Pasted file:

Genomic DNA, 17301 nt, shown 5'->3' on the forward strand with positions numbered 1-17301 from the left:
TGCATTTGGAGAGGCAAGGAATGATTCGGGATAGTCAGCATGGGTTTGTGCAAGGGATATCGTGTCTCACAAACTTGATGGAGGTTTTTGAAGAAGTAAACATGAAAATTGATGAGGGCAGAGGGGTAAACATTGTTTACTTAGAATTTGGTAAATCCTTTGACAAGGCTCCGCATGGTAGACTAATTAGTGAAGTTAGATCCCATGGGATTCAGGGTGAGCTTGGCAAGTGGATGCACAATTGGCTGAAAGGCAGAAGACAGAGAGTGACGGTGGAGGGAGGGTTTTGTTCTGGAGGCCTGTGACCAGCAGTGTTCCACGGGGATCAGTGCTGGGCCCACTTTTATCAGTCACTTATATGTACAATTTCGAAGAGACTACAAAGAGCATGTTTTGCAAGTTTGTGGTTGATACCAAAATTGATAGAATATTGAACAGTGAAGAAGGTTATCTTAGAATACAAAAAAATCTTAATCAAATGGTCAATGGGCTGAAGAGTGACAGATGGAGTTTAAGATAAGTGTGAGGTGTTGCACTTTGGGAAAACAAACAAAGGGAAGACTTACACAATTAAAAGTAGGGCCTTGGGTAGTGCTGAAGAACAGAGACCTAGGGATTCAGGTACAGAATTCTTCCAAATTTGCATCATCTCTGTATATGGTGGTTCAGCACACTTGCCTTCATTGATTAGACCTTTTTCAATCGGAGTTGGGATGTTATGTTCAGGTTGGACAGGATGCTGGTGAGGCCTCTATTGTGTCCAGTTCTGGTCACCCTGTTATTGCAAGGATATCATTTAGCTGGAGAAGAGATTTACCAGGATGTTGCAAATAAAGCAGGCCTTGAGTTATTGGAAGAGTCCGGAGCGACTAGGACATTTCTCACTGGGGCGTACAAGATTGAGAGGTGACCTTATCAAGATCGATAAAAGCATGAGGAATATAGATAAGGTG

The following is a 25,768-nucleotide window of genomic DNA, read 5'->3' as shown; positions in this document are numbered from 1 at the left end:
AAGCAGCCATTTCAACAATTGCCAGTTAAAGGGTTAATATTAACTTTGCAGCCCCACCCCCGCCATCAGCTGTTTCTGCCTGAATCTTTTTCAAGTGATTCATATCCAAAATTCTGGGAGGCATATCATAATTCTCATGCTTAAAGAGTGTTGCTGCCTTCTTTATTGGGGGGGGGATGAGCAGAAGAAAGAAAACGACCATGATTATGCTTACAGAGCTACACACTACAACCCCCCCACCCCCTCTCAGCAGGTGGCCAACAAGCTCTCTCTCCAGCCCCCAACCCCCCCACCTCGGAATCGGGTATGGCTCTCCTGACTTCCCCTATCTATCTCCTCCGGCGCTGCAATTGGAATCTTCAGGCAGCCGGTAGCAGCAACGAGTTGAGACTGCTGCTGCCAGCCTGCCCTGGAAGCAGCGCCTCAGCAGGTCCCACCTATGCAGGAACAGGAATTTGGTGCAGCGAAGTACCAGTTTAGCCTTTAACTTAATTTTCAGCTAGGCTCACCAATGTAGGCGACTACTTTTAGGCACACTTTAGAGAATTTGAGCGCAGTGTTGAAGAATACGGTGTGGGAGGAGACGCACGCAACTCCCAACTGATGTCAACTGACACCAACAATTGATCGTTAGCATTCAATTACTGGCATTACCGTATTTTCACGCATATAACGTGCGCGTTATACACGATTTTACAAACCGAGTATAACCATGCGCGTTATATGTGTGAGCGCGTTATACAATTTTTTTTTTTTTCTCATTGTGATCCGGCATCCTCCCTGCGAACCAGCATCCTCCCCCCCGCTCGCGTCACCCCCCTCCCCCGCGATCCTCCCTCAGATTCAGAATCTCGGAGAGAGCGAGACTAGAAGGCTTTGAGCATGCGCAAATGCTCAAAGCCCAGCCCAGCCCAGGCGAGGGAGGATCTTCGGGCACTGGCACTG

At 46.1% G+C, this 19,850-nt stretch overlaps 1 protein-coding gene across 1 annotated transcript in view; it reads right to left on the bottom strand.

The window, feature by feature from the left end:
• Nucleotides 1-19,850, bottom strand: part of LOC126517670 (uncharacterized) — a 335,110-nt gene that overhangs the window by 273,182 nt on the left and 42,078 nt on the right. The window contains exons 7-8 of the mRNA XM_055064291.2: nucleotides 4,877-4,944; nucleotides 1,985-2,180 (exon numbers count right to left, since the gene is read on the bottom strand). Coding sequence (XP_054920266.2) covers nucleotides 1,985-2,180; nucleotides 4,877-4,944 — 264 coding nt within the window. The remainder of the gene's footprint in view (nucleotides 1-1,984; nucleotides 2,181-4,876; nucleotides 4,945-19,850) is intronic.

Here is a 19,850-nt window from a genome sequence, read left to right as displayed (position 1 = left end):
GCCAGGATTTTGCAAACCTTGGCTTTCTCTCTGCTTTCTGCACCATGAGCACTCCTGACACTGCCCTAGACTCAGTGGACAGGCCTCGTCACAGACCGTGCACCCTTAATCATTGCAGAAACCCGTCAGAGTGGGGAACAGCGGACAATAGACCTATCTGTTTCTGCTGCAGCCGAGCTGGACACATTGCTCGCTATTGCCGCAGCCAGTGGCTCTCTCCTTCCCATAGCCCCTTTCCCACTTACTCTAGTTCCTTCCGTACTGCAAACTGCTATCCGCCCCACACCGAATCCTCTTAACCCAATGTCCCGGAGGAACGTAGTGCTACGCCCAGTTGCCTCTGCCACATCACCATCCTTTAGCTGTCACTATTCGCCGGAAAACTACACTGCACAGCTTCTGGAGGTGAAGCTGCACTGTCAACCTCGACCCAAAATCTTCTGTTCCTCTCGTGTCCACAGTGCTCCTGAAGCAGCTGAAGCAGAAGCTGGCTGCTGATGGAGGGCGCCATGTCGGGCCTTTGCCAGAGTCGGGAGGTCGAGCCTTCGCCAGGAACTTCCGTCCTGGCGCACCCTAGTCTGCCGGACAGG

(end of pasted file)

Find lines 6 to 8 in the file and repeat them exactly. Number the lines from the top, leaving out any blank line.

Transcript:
The window, feature by feature from the left end:
• Nucleotides 1-19,850, bottom strand: part of LOC126517670 (uncharacterized) — a 335,110-nt gene that overhangs the window by 273,182 nt on the left and 42,078 nt on the right. The window contains exons 7-8 of the mRNA XM_055064291.2: nucleotides 4,877-4,944; nucleotides 1,985-2,180 (exon numbers count right to left, since the gene is read on the bottom strand). Coding sequence (XP_054920266.2) covers nucleotides 1,985-2,180; nucleotides 4,877-4,944 — 264 coding nt within the window. The remainder of the gene's footprint in view (nucleotides 1-1,984; nucleotides 2,181-4,876; nucleotides 4,945-19,850) is intronic.

Here is a 19,850-nt window from a genome sequence, read left to right as displayed (position 1 = left end):